In this socio-political climate, it is heartening to see some theatre makers creating theatre pieces incisive enough to unveil the truth, however discomforting the picture may be. Let me introduce two 2018 pieces which boldly address the current dangerous drifts in Japan towards the gross violation of human rights, especially of the elderly and the disabled. Both manifest a grave sense of unease emanating from the resurgence of eugenicist thinking.
Institutional Cut Off
A Thought on the Good Death Vibration (May 2018), a co-production of the Kanagawa Arts Theatre (KAAT) and the theatre company Sample, was written and directed by Shū Matsui, who runs the company. The play is a near-futuristic revamp of the novel Narayama Bushi Kō (A Thought on the Ballad of Narayama, 1953) by Shichiro Fukazawa. Its 1983 film version by Shohei Imamura won the Palme d’Or at the Cannes Film Festival in the following year. Fukazawa’s novel narrates a pre-modern Japanese folklore of senicide; that is, the killing or abandonment of the infirm and/or elderly who are regarded as a burden to the communities struggling at the minimum subsistence level.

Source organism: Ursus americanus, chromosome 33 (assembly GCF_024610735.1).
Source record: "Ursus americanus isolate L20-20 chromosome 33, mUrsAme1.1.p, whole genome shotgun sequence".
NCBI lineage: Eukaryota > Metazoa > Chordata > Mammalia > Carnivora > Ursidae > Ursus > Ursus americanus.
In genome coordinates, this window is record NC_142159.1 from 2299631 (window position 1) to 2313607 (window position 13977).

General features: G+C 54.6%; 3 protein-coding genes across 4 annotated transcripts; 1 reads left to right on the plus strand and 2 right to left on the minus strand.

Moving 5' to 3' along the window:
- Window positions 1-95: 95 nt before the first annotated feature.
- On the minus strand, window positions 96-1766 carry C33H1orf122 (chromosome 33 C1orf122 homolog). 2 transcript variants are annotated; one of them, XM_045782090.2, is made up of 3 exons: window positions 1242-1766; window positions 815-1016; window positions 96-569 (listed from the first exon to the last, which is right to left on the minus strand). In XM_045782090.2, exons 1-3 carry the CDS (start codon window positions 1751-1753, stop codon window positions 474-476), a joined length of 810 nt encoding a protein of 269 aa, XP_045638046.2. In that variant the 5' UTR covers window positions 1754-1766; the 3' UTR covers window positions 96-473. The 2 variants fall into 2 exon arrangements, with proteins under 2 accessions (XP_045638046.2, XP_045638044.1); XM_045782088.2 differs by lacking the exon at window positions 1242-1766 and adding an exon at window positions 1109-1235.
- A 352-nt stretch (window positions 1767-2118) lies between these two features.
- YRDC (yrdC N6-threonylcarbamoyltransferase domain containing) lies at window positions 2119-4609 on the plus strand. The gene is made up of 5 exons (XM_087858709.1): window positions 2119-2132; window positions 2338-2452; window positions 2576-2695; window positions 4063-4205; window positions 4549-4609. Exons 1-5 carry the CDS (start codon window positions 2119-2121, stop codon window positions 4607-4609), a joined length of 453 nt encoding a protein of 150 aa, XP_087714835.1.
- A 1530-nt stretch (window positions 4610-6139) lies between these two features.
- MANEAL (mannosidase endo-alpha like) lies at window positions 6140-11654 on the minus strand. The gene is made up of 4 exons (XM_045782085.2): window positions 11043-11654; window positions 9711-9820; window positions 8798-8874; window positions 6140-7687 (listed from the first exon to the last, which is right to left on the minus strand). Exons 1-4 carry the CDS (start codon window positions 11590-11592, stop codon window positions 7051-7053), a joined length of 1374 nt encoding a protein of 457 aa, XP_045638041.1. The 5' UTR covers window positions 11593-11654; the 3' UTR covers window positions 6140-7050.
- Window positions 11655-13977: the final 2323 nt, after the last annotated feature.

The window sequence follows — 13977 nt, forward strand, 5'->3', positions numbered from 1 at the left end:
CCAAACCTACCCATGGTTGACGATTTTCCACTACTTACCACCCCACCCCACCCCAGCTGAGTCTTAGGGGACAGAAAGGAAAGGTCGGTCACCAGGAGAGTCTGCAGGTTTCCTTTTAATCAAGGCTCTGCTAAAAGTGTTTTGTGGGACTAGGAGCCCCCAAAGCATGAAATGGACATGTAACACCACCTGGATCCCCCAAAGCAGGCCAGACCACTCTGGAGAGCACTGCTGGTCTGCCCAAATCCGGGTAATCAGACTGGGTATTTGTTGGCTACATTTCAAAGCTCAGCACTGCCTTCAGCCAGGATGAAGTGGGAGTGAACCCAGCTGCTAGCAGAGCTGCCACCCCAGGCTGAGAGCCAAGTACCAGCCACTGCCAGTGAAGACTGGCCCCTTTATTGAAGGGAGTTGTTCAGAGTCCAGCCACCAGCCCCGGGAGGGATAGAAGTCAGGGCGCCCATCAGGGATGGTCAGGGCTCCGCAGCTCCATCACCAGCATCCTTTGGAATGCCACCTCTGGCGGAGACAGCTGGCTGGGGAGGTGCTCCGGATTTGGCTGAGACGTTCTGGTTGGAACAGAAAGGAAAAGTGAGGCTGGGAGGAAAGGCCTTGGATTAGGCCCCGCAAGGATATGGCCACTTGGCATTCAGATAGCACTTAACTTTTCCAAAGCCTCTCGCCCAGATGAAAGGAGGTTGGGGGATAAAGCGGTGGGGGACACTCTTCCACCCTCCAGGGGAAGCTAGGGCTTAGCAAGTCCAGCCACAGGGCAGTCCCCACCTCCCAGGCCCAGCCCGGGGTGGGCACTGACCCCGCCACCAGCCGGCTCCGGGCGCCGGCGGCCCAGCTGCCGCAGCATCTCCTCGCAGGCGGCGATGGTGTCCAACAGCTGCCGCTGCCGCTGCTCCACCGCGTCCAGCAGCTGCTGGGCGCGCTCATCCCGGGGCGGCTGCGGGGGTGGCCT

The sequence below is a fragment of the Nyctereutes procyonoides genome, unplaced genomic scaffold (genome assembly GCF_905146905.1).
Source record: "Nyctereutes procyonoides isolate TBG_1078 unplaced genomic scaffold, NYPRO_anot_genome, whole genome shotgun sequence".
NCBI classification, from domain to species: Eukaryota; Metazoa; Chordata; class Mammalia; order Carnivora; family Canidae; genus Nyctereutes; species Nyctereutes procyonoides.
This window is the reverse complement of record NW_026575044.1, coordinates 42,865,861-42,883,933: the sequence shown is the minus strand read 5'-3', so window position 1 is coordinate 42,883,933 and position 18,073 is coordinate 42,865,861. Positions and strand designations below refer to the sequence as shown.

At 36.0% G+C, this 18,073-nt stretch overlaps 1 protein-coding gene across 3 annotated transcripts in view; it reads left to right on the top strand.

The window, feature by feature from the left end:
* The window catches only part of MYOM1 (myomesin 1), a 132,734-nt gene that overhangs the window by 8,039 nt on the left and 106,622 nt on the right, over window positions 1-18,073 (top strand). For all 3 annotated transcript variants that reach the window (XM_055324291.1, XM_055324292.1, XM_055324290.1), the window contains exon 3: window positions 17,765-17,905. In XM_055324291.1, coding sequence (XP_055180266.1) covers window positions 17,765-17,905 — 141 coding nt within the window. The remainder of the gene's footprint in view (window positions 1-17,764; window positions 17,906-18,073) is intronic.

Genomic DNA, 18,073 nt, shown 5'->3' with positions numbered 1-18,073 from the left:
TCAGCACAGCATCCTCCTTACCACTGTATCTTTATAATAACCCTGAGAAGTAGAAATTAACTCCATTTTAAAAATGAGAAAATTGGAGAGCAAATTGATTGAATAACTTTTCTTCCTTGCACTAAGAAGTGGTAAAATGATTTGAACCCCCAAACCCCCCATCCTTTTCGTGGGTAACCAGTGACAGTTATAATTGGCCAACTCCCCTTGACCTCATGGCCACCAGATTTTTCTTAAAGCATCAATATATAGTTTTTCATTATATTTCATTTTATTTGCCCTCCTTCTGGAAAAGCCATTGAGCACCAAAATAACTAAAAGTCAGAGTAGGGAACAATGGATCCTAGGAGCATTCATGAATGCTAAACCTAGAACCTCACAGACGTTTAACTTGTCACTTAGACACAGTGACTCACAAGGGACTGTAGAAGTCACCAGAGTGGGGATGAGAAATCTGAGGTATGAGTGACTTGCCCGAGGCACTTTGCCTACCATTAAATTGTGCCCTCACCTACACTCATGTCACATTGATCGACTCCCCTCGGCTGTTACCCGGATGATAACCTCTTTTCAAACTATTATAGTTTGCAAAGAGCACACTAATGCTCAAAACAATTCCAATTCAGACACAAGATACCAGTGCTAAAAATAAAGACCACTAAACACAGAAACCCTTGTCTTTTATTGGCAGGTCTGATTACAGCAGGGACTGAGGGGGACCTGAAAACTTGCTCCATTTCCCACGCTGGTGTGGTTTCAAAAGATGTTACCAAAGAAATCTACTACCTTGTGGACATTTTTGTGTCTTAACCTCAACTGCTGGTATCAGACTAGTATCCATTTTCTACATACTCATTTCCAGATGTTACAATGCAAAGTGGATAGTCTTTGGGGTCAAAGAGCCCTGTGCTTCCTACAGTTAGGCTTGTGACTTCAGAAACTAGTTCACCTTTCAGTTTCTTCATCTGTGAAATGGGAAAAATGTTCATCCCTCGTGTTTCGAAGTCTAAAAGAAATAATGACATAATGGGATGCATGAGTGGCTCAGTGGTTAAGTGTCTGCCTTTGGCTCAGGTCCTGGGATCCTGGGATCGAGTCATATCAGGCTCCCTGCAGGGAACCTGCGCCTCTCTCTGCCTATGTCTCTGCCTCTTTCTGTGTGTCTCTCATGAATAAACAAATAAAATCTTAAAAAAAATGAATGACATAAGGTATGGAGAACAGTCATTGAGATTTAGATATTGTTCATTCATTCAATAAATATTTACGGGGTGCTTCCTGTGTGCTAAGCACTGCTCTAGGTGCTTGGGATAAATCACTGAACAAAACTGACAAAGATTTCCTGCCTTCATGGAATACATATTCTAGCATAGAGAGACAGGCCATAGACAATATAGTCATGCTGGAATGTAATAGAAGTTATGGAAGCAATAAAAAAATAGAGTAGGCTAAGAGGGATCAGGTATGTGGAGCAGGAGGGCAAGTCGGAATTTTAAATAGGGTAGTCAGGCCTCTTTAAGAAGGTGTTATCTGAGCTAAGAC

Inspired by this, and driven by his trademark dystopic imagination, Matsui examined the value of human life and of living humanely by recasting the narrative in a dystopian sci-fi tale of a Big Brother state, which implements a harsh eugenic policy, including reproduction control through compulsory match making, genetic experimentations on human bodies and the termination of its members who are over 65 and in the lowest-income band.